Avgolemono (aahv-go-lemon-o) is a Mediterranean soup or sauce that typically has an egg and and lemon base. Lemon is added to the soup in a delicate, thin stream, so as not to curdle the egg as you add acid. I used to love watching my mother do this in my Grandmother’s kitchen; she was masterful, and the task was always entrusted to her because my mother can be counted on to do difficult tasks with a steady hand. In my family, the soup was made with heaping portions of lamb. And you will find it amusing to know that, from a very young age, I started picking the lamb out and resting it on my plate; so much so, that my mother started making a small bowl for me that was just broth.
I’ve searched for vegan avgolemono for a long time, and none of the recipes I’ve seen blown me away. I wanted something quick, simple, tart, and very much like the creamy soup I remember, sans egg (which is the traditional thickener). I think I’ve figured it out, and let me tell you: it was so much easier than I thought it would be. Here, folks, is a vegan avgolemono that will take you 20 minutes in a pressure cooker, and 45 minutes without one (most of that inactive). It’s tangy from the lemon, creamy from miso and tahini, and full of nutritious, grounding brown basmati rice. Who needs meet when you have vegetables and grains?
Vegan Avgolemono (Greek Easter Soup with Lemon and Rice) (gluten free, soy free)
Serves 4 generously
5 cups water and 3 no salt added, organic vegetable bouillon cubes, OR 5 cups low sodium vegetable broth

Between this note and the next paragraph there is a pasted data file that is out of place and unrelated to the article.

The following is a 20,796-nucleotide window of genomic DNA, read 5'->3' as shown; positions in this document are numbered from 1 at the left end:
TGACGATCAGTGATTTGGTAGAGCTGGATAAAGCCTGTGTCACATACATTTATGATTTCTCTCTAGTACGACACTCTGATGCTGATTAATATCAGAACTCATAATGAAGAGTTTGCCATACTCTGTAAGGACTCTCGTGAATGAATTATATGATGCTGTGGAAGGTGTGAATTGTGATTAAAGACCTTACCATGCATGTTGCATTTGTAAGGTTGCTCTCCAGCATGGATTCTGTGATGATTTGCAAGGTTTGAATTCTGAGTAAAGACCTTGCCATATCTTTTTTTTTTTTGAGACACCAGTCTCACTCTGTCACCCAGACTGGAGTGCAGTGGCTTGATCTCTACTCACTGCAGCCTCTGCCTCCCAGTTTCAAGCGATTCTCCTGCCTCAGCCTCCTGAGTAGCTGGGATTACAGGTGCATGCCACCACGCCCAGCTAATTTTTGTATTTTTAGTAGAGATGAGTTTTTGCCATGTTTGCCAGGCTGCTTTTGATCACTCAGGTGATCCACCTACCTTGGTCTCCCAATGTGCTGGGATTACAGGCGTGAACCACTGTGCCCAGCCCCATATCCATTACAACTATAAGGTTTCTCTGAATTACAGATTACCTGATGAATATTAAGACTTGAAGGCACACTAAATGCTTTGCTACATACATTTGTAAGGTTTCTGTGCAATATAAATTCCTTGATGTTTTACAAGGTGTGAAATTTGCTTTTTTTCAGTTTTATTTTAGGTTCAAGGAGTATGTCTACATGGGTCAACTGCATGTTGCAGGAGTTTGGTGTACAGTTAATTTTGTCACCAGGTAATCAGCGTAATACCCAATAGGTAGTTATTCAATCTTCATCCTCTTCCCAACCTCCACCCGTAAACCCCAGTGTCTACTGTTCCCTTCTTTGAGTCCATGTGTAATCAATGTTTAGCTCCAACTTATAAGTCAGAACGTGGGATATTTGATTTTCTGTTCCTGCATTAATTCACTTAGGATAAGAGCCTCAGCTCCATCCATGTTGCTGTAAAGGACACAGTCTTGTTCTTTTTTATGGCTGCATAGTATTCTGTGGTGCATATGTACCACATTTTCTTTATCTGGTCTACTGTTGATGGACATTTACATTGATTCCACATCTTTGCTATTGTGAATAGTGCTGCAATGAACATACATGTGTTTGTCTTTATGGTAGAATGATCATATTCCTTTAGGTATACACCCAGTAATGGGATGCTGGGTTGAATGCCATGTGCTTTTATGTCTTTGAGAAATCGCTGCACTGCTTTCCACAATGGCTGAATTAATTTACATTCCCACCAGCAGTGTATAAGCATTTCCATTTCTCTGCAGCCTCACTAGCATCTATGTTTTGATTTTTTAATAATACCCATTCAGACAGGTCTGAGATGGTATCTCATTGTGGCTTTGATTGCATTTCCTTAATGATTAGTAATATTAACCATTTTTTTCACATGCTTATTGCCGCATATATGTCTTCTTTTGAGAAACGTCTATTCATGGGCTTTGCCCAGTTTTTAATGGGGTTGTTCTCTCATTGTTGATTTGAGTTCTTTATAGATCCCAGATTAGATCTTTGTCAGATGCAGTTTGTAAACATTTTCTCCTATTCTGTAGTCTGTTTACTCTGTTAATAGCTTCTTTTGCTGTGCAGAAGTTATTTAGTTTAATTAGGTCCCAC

1 cup brown basmati rice (or long grain brown rice)
2 small shallots, diced
1 cup carrots, diced
2 small cloves garlic, minced
1/4 tsp sea salt
1 1/2 tbsp mellow white miso (or any miso, really)
2 tbsp tahini
1/4 cup fresh lemon juice
1/4 cup nutritional yeast
2 heaping tbsp dried dill, or 1/4 cup chopped fresh dill
If you’re using a pressure cooker: Add the water or broth, rice, carrots, garlic, shallots, and sea salt to the cooker. Seal and cook on high for 20 minutes. Release steam naturally. Whisk together (or use a blender) the miso, tahini, and lemon juice. Add to soup, whisking, till soup is uniform in color. Add nutritional yeast and dill. Serve!
If you’re using a regular stovetop: Sautee the shallots, carrots, and garlic in broth, water, or a touch of coconut or avocado oil till shallots are translucent (7-10 min). Add broth or water, rice, and salt. Bring to a boil. Lower to a simmer and cook for 30-35 minutes, or until rice is cooked through (it may take a bit longer). Whisk together (or use a blender) the miso, tahini, and lemon juice. Add to soup, whisking, till soup is uniform in color. Add nutritional yeast and dill. Serve!
I use tahini, nooch, and miso in a lot of my recipes, but I never imagined it would bring a childhood classic to life so perfectly. For the record, I also tried (in the past) using soy or rice milk to thicken the soup, as well as an arrowroot version; this is by far the best and most authentic. It’s salty, tangy, and kissed with dill, just as the soup should be. I cannot wait to make it for my Mom!
Hope you guys give the recipe a shot; you don’t have to be Greek to enjoy it!
What traditional holiday recipes have you veganized or added a vegan meal to recently? I’d love to hear how you’ve brought your vegan values to holiday gatherings with family and friends.